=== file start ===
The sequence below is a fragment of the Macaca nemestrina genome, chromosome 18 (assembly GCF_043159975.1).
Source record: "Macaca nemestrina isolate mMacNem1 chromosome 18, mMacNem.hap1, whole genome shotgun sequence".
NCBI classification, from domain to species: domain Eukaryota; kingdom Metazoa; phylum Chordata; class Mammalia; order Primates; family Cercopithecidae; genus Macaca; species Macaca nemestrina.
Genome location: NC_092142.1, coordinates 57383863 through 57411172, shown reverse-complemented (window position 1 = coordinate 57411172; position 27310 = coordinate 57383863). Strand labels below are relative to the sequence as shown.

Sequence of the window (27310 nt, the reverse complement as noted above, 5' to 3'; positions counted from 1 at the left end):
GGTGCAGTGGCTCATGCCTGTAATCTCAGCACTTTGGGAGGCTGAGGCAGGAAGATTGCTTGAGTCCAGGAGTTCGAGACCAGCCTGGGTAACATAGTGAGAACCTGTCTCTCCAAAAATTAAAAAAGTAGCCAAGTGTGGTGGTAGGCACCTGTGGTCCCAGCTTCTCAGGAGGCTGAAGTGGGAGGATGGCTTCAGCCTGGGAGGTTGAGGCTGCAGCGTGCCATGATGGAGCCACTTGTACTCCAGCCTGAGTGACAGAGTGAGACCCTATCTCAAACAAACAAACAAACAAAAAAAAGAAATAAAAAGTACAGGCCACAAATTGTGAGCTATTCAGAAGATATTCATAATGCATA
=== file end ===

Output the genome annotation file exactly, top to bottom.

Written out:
The sequence below is a fragment of the Macaca nemestrina genome, chromosome 18 (assembly GCF_043159975.1).
Source record: "Macaca nemestrina isolate mMacNem1 chromosome 18, mMacNem.hap1, whole genome shotgun sequence".
NCBI classification, from domain to species: domain Eukaryota; kingdom Metazoa; phylum Chordata; class Mammalia; order Primates; family Cercopithecidae; genus Macaca; species Macaca nemestrina.
Genome location: NC_092142.1, coordinates 57383863 through 57411172, shown reverse-complemented (window position 1 = coordinate 57411172; position 27310 = coordinate 57383863). Strand labels below are relative to the sequence as shown.

Sequence of the window (27310 nt, the reverse complement as noted above, 5' to 3'; positions counted from 1 at the left end):
GGTGCAGTGGCTCATGCCTGTAATCTCAGCACTTTGGGAGGCTGAGGCAGGAAGATTGCTTGAGTCCAGGAGTTCGAGACCAGCCTGGGTAACATAGTGAGAACCTGTCTCTCCAAAAATTAAAAAAGTAGCCAAGTGTGGTGGTAGGCACCTGTGGTCCCAGCTTCTCAGGAGGCTGAAGTGGGAGGATGGCTTCAGCCTGGGAGGTTGAGGCTGCAGCGTGCCATGATGGAGCCACTTGTACTCCAGCCTGAGTGACAGAGTGAGACCCTATCTCAAACAAACAAACAAACAAAAAAAAGAAATAAAAAGTACAGGCCACAAATTGTGAGCTATTCAGAAGATATTCATAATGCATA